An Illustration of Sacheen Littlefeather

Sacheen Littlefeather and her Indelible Mark on Pop Culture

Her lifelong career in activism and media has cemented her cultural legacy.

Sacheen Littlefeather has been a Native American icon for decades. Born Marie Louise Cruz, she later adopted her name based on a nickname given to her by her late father. She was an actress who graciously dedicated her time to activism while working to understand and protect her Native American culture. Living in the public eye, she gradually became well-known for leading her life with grace.

Littlefeather’s career in activism began with the famous Occupation of Alcatraz. This movement was a 19-month-long protest held by 89 individuals on the Island of Alcatraz. Their crusade brought awareness to the American Indians’ oppression and eventually set the standard for generations of Native American protests.

Littlefeather became well-known in the media as a Native American advocate due to the events that transpired in 1973 during the 45th Academy Awards. While working for director Francis Ford Coppola, she became friends with actor Marlon Brando through their common interest in Native American issues.

At just the age of 26, Littlefeather attended the ceremony on Brando’s behalf. After the announcement of his win for best actor in “The Godfather,” Littlefeather took to the stage in full Native American attire and formally rejected the award.

Brando decided to boycott the ceremony beforehand in support of the American Indian Movement (AIM). Their combined protest of the film industry’s misrepresentations of Native Americans influenced this act of protest. As Littlefeather revealed in her speech, the Wounded Knee Massacre also played a role in their decision to turn down the award.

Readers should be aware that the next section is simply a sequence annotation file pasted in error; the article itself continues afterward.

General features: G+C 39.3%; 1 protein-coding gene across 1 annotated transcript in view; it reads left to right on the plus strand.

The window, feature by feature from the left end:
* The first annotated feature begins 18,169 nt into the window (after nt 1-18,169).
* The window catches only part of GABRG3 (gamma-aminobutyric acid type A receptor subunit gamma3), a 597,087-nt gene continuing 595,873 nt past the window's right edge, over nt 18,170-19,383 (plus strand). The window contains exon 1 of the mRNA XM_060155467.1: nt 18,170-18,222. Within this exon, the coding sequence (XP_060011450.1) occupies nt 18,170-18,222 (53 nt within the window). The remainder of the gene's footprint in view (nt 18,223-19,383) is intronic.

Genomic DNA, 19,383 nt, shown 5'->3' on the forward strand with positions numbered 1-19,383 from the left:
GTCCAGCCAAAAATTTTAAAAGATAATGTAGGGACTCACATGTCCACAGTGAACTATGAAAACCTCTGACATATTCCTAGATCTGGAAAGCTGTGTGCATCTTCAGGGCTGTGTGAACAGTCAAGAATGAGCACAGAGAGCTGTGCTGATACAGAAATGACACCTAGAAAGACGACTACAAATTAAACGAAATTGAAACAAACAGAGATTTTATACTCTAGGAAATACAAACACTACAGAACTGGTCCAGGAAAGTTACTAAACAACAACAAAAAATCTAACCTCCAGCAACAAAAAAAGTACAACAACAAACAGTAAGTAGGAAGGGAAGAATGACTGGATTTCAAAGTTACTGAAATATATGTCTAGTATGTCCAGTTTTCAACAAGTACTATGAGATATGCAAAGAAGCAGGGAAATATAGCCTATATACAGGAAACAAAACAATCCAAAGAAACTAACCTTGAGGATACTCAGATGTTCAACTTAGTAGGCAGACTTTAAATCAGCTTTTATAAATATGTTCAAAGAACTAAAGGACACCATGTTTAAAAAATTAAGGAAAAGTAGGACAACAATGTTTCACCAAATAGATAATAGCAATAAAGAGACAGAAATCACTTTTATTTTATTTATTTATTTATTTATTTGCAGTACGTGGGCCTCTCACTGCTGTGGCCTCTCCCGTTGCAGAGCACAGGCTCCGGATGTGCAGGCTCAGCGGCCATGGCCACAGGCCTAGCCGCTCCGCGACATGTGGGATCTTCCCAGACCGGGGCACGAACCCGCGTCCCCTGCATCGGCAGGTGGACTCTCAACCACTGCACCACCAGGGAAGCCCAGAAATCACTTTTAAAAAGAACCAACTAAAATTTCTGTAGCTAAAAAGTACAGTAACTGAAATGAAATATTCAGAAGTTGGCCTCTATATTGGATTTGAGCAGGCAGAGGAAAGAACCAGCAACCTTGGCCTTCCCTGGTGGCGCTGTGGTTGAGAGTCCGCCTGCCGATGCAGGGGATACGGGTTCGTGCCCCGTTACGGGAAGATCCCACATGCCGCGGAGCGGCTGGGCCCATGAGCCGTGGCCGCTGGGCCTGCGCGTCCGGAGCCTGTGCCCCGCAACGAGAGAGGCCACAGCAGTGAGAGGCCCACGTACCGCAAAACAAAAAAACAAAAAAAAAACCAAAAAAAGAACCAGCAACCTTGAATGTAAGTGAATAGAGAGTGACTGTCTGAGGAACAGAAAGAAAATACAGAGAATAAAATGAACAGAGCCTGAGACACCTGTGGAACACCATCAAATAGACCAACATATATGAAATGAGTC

Her speech, which was condensed from the original 739-word script, received mixed reviews from the Oscars attendees. Numerous individuals could be heard clapping in support of her cause, whereas others cruelly booed her as she spoke.

“I beg at this time that I have not intruded upon this evening, and that we will, in the future, our hearts and our understandings, will meet with love and generosity,” concluded Littlefeather. This brave stand against the historically white-dominated industry demonstrated her character and willingness to wholeheartedly represent her community.

However, her bravery attracted plenty of opposition. The discrimination she endured immediately afterward was incredibly brutal. Littlefeather disclosed that many audience members used the “Tomahawk chop” to humiliate her as she walked off the stage. Additionally, the federal government threatened to ban her from making any appearances on talk shows or broadcast productions after the incident. More notably, actor John Wayne had to be physically restrained from attacking her during a violent outburst. Littlefeather did not receive a formal apology for the abusive backlash and bullying until the Academy sent her an official statement in 2022. The apology was read in full at a ceremony dedicated to honoring Littlefeather. “The emotional burden you have lived through and the cost to your own career in our industry are irreparable.”

Littlefeather was a trailblazer. By delivering her impactful speech all those years ago, she became the first woman of color and the first Indigenous woman to make a political statement at the Oscars.

Just months after the apology, Littlefeather passed away following a difficult battle with breast cancer. Nevertheless, her activism and pop cultural presence left an unparalleled legacy in her wake. Her fight against insidious Native American stereotypes and the systematic erasure of Indigenous peoples would continue to create ripples within her community and the world beyond it for decades to come.

Ally Najera, California State University, Northridge


Ally Najera

California State University, Northridge
Broadcast Journalism, Minor in Marketing

I am currently studying broadcast journalism and minoring in marketing. I read religiously and love watching films. I am very passionate about words. I live and breathe pop culture – and love to share my thoughts.

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